Indian media's hollow celebration of Manipuri girls and Aizawl FC is predictable

By Jyotsna Mohan Bhargava   @jyotsnamohan |
 2017-05-01 21:42:34

Our collective indifference of the Northeast may pinch those who live there, but it no longer deflates them.

Two different pictures, both with the same narrative. Football in India may never be the same again after the relegation to champions story of the Aizawl FC in what many are calling the Leicester City moment in Indian football. The club's title win in the I-league made up for the lack of confidence by most who had dismissed the team as a bunch of rejects.

A national daily ran this headline, "Club from nowhere scripts Indian footballing fairytale" as Aizawl sensationally burst onto the scene and pushed heavyweight Mohun Bagan to be the runner-up. Whether the newspaper meant sports anonymity or geographical backwaters is anyone's guess, but even after being crowned champions, it's not the end. The media can now only write about the team from a "remote corner" of India.

The level of Aizawl team's success can be measured from this one statistic alone, the total budget of the club was reportedly less than what Bagan had spent on one particular player.

While the team was scripting history on the field, a group of students in Manipur on a study trip was also made to work hard. They had to abandon their seats mid-way and instead resort to muscle power, as the bus they were travelling in got stuck in mud. But the devil is in the detail: those who pulled the bus out were all girls.

I could have had the perfunctory female power reaction, but my first thought was, if this bus was from one of the private schools in Delhi, it would have remained stuck and truckload of parents would have instead sent fancy cars to pick up their daughters. Someone responded to my public comment saying not just that, there would even have been a dharna!

The media can now only write about Aizawl FC from a 'remote corner" of India. Photo: Reuters

For the North Indian, especially residents of the now loosely-thrown phrase "Lutyens Delhi", there is a thin line between drama and reality. For them, anything south of the Vindhyas is irrelevant and the Northeast is only about momos and Mary Kom.

So, we probably found it appealing in a condescending sort of way that a group of nondescript football players won only because of their belief. Nor will it take us time to move on from the novelty, after all we are a country that puts Priyanka Chopra on advertisements when talking about boxer Mary Kom's achievements.

For that matter, Olympians like archers Bombayla Devi have no chance of even advertising Lifebuoy soap.

Instead, "chinki" still slips out naturally from most of our tongues, if there is one thing that downright beats our superiority complex it is our ugly face of racism.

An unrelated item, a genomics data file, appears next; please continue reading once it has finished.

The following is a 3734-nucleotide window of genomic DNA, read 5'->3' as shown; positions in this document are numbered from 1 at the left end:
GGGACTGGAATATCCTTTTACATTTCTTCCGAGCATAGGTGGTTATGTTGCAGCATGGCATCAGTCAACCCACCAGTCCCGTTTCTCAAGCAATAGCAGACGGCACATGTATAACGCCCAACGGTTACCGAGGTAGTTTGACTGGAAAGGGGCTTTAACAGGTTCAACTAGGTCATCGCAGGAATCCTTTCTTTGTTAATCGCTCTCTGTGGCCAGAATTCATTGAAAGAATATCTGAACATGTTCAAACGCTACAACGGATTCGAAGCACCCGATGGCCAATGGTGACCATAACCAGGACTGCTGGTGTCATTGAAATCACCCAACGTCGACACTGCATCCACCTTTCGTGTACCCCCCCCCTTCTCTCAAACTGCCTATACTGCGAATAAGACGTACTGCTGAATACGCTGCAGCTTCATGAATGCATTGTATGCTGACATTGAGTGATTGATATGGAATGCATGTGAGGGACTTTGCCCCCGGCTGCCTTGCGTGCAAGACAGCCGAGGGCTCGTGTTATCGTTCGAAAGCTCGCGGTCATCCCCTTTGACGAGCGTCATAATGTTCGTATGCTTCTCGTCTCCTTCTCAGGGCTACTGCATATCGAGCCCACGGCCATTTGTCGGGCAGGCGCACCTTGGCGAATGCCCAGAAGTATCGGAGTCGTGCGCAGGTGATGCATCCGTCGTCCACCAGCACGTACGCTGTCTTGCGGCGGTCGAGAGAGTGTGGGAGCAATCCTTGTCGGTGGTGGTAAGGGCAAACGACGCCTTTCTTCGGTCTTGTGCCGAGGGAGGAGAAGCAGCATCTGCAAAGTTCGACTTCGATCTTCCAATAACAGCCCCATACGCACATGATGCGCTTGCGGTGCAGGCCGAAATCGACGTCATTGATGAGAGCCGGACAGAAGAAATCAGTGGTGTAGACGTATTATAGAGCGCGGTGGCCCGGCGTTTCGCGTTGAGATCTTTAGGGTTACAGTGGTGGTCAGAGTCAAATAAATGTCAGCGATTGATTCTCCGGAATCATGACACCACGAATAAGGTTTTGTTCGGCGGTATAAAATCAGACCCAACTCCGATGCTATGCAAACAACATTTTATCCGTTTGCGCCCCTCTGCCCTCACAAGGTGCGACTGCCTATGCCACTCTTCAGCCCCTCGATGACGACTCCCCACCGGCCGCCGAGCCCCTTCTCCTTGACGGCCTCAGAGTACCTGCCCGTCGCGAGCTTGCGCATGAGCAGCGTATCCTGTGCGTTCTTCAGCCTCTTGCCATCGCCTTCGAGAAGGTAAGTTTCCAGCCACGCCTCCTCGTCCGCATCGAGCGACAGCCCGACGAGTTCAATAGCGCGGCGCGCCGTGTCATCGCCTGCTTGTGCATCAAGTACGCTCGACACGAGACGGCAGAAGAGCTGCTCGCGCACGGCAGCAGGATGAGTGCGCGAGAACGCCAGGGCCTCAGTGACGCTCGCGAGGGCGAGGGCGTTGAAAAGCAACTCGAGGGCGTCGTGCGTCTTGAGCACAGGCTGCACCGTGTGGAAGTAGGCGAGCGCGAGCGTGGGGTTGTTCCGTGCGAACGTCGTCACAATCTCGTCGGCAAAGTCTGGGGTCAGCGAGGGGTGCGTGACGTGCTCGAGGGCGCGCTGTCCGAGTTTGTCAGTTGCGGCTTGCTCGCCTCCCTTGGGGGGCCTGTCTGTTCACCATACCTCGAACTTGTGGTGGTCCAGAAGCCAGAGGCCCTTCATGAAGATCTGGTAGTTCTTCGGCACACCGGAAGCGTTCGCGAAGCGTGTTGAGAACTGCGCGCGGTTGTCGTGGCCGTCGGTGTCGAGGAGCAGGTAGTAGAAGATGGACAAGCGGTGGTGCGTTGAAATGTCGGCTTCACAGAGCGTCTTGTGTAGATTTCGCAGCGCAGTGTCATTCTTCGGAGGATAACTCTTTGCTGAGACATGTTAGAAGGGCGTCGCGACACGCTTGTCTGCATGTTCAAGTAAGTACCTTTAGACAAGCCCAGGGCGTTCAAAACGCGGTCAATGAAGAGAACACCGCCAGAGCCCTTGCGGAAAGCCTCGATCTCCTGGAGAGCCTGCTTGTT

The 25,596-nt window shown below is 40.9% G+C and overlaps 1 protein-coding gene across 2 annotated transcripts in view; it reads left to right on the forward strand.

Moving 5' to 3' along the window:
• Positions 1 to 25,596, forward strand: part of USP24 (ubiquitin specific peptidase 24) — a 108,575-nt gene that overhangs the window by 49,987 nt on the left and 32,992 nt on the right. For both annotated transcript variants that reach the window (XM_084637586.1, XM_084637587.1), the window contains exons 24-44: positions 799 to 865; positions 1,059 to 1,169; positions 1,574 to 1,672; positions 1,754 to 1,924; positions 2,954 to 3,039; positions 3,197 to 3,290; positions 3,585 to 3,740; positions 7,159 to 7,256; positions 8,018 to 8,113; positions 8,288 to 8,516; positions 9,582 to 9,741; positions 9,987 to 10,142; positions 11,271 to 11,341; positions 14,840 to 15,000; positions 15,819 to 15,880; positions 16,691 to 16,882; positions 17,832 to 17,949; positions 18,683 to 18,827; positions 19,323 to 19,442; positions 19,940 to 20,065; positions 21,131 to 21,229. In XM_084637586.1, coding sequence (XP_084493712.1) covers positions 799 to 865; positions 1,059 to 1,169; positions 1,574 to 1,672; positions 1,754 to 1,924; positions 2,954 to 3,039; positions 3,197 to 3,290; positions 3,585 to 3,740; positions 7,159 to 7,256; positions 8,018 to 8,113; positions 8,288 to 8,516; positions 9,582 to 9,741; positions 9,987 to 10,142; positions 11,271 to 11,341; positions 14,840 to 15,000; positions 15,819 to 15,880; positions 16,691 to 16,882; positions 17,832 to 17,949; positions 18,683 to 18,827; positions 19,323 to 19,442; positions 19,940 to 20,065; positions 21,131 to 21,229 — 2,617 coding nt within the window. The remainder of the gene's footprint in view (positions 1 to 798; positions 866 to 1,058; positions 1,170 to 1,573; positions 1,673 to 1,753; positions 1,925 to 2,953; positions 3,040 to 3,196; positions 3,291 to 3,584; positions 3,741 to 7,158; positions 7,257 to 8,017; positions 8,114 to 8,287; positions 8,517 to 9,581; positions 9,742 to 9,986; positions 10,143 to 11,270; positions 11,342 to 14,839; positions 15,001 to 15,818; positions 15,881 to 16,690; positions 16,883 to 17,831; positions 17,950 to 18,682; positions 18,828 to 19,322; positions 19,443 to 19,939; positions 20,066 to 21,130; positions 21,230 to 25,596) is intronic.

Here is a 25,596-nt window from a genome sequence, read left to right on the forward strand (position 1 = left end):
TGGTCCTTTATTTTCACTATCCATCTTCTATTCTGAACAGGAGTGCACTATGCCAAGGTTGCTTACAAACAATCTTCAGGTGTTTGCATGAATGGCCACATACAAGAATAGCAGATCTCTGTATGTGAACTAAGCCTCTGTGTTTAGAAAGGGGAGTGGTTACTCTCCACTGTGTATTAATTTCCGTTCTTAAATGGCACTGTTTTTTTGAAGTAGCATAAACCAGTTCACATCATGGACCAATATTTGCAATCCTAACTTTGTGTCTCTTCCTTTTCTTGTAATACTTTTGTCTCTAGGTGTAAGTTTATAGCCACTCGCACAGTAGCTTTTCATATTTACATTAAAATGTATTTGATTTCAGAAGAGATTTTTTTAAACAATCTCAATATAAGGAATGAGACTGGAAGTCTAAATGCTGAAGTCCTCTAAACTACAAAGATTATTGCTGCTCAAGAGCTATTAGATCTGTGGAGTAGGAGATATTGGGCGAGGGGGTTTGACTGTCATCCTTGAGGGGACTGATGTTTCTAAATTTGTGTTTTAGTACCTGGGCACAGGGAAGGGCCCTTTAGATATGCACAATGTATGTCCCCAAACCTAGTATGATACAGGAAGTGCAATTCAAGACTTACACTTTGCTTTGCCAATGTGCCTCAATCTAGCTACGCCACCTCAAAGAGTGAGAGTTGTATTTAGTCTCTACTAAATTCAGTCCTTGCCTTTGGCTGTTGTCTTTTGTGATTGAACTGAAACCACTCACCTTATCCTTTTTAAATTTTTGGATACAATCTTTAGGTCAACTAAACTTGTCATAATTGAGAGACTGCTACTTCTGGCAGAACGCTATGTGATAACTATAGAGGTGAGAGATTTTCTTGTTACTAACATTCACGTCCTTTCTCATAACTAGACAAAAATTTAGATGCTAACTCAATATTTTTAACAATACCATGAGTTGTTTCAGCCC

Lajpat Nagar in Delhi is a bustling market that sells everything from linen to utensils. Thousands of pedestrians rub shoulders with vendors daily, yet, we managed to find that one north-eastern three years ago and battered him to death. Things are not that different even now. In March, a student was allegedly attacked by his landlord in Bengaluru for using extra water. If that wasn't bad enough, after being beaten he was also reportedly asked to lick the landlord's shoes.

Sadly, the only reason North India is discovering the seven sisters is because after Thailand, we need a new holiday spot. When my fruit seller assures me that the exorbitant watermelon is "organic" because it is from Manipur, I do want to trust him, but somehow living in Delhi, it is easier to become a cynic. The "mandi" next door seems more probable.

But there are many who want to believe in the story of the Northeast because it's time was yesterday. Yet, in a reflection of how we have failed to assimilate people from all around the country, even something as mainstream as Bollywood only had the one Danny Denzongpa.

Maybe we need to learn lessons from Hollywood where Sidney Poitier, Samuel Jackson, Will Smith to name just a few became an integral part of the film industry decades ago.

Today, as Aizawl's footballing achievement shows, our collective indifference of the Northeast may pinch those who live there, but it no longer deflates them.

We can keep convincing the rest of the country that Kejriwal's antics are pan India or violence in our campus bothers all, but the reality is that even a chain of anonymous Manipuri girls can show us that empty noise on social media is not power.

For now, though, let's hope the Meghalaya chief minister and his leader of the opposition join in the football celebrations across the region and sing, encore, their joint rendition of The Beatles classic, "All my loving".

Also read: Why Bengaluru Football Club (and their fans) are always a good show

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